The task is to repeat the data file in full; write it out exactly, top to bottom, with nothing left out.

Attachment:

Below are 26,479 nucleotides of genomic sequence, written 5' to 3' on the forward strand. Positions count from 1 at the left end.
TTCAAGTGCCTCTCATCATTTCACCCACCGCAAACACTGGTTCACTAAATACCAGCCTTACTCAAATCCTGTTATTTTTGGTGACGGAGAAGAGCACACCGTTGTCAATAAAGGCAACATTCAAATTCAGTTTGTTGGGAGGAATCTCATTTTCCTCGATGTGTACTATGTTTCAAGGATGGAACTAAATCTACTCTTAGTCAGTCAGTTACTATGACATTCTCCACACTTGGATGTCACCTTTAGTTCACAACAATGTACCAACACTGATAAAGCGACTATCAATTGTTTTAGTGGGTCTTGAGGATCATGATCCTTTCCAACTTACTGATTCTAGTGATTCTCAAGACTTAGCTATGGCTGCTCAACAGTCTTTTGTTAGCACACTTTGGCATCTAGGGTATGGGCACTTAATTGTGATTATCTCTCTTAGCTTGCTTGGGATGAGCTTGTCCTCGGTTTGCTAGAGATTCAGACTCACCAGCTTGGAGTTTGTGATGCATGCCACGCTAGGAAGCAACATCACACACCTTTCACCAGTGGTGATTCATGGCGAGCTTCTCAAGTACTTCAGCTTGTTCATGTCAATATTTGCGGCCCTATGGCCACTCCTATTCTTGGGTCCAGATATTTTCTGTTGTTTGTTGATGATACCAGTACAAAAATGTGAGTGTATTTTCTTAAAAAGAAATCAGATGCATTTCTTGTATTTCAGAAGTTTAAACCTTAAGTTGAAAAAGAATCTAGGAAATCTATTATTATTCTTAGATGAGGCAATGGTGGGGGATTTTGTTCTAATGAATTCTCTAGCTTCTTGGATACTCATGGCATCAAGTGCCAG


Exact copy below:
Below are 26,479 nucleotides of genomic sequence, written 5' to 3' on the forward strand. Positions count from 1 at the left end.
TTCAAGTGCCTCTCATCATTTCACCCACCGCAAACACTGGTTCACTAAATACCAGCCTTACTCAAATCCTGTTATTTTTGGTGACGGAGAAGAGCACACCGTTGTCAATAAAGGCAACATTCAAATTCAGTTTGTTGGGAGGAATCTCATTTTCCTCGATGTGTACTATGTTTCAAGGATGGAACTAAATCTACTCTTAGTCAGTCAGTTACTATGACATTCTCCACACTTGGATGTCACCTTTAGTTCACAACAATGTACCAACACTGATAAAGCGACTATCAATTGTTTTAGTGGGTCTTGAGGATCATGATCCTTTCCAACTTACTGATTCTAGTGATTCTCAAGACTTAGCTATGGCTGCTCAACAGTCTTTTGTTAGCACACTTTGGCATCTAGGGTATGGGCACTTAATTGTGATTATCTCTCTTAGCTTGCTTGGGATGAGCTTGTCCTCGGTTTGCTAGAGATTCAGACTCACCAGCTTGGAGTTTGTGATGCATGCCACGCTAGGAAGCAACATCACACACCTTTCACCAGTGGTGATTCATGGCGAGCTTCTCAAGTACTTCAGCTTGTTCATGTCAATATTTGCGGCCCTATGGCCACTCCTATTCTTGGGTCCAGATATTTTCTGTTGTTTGTTGATGATACCAGTACAAAAATGTGAGTGTATTTTCTTAAAAAGAAATCAGATGCATTTCTTGTATTTCAGAAGTTTAAACCTTAAGTTGAAAAAGAATCTAGGAAATCTATTATTATTCTTAGATGAGGCAATGGTGGGGGATTTTGTTCTAATGAATTCTCTAGCTTCTTGGATACTCATGGCATCAAGTGCCAG